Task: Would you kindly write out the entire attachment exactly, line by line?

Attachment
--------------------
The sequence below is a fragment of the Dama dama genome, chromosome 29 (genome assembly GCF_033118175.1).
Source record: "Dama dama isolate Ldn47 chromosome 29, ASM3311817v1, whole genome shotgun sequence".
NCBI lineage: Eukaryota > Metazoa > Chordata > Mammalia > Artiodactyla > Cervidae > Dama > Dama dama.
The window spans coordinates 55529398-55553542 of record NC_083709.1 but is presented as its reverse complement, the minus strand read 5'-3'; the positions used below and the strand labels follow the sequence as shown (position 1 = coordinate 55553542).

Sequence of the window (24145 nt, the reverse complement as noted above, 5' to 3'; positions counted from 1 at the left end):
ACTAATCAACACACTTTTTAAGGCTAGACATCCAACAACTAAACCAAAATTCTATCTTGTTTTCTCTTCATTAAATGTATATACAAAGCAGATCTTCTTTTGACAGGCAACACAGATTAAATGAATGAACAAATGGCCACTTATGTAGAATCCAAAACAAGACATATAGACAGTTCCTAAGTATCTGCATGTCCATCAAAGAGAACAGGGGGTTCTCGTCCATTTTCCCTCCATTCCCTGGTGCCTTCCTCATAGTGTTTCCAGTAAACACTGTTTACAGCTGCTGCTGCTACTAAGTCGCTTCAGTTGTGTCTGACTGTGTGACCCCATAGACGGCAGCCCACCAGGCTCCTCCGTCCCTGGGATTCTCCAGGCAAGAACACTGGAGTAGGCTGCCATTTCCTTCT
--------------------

The sequence below is a fragment of the Dama dama genome, chromosome 29 (genome assembly GCF_033118175.1).
Source record: "Dama dama isolate Ldn47 chromosome 29, ASM3311817v1, whole genome shotgun sequence".
NCBI lineage: Eukaryota > Metazoa > Chordata > Mammalia > Artiodactyla > Cervidae > Dama > Dama dama.
The window spans coordinates 55529398-55553542 of record NC_083709.1 but is presented as its reverse complement, the minus strand read 5'-3'; the positions used below and the strand labels follow the sequence as shown (position 1 = coordinate 55553542).

Sequence of the window (24145 nt, the reverse complement as noted above, 5' to 3'; positions counted from 1 at the left end):
ACTAATCAACACACTTTTTAAGGCTAGACATCCAACAACTAAACCAAAATTCTATCTTGTTTTCTCTTCATTAAATGTATATACAAAGCAGATCTTCTTTTGACAGGCAACACAGATTAAATGAATGAACAAATGGCCACTTATGTAGAATCCAAAACAAGACATATAGACAGTTCCTAAGTATCTGCATGTCCATCAAAGAGAACAGGGGGTTCTCGTCCATTTTCCCTCCATTCCCTGGTGCCTTCCTCATAGTGTTTCCAGTAAACACTGTTTACAGCTGCTGCTGCTACTAAGTCGCTTCAGTTGTGTCTGACTGTGTGACCCCATAGACGGCAGCCCACCAGGCTCCTCCGTCCCTGGGATTCTCCAGGCAAGAACACTGGAGTAGGCTGCCATTTCCTTCT